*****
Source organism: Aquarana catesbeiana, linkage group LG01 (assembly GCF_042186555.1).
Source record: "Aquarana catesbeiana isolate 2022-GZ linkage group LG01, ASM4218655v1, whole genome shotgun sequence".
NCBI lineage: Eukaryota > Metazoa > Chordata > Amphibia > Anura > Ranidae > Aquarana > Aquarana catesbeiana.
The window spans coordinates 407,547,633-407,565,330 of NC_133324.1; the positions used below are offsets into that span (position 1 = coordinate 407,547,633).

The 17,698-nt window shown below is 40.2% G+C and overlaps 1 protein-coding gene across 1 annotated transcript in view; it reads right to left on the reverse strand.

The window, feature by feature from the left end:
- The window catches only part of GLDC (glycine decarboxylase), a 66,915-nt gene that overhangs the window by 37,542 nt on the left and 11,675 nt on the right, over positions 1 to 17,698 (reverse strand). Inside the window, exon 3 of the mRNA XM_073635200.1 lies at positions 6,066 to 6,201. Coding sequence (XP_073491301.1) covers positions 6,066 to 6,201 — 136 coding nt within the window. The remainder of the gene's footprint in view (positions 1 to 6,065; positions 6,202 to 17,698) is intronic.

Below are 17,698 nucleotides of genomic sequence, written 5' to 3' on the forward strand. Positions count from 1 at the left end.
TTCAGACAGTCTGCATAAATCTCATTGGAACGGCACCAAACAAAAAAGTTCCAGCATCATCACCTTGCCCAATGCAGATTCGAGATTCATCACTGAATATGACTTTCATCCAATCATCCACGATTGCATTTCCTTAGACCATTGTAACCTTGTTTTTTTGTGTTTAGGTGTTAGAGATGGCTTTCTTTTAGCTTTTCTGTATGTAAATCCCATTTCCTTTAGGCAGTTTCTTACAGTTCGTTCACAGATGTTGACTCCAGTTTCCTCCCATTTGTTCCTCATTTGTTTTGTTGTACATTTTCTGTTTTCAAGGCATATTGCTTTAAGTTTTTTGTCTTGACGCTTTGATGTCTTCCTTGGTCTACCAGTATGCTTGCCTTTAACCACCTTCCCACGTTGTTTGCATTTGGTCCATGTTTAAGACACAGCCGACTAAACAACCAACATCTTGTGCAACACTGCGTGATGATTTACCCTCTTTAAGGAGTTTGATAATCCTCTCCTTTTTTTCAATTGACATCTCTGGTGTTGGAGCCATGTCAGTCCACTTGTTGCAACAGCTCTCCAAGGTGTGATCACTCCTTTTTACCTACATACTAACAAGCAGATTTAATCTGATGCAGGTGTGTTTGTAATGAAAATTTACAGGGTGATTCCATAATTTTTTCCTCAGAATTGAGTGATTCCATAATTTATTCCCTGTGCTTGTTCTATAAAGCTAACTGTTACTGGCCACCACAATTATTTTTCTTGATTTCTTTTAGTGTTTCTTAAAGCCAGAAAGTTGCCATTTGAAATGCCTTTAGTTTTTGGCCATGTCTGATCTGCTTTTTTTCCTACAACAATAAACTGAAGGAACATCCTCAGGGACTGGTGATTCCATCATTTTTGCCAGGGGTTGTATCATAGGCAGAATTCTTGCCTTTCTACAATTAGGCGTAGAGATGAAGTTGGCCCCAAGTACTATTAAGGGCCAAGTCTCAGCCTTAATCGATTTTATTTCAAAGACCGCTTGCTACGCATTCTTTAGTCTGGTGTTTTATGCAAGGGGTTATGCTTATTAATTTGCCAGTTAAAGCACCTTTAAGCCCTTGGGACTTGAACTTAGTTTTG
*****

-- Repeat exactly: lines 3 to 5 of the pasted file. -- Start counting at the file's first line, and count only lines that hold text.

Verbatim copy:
NCBI lineage: Eukaryota > Metazoa > Chordata > Amphibia > Anura > Ranidae > Aquarana > Aquarana catesbeiana.
The window spans coordinates 407,547,633-407,565,330 of NC_133324.1; the positions used below are offsets into that span (position 1 = coordinate 407,547,633).

The 17,698-nt window shown below is 40.2% G+C and overlaps 1 protein-coding gene across 1 annotated transcript in view; it reads right to left on the reverse strand.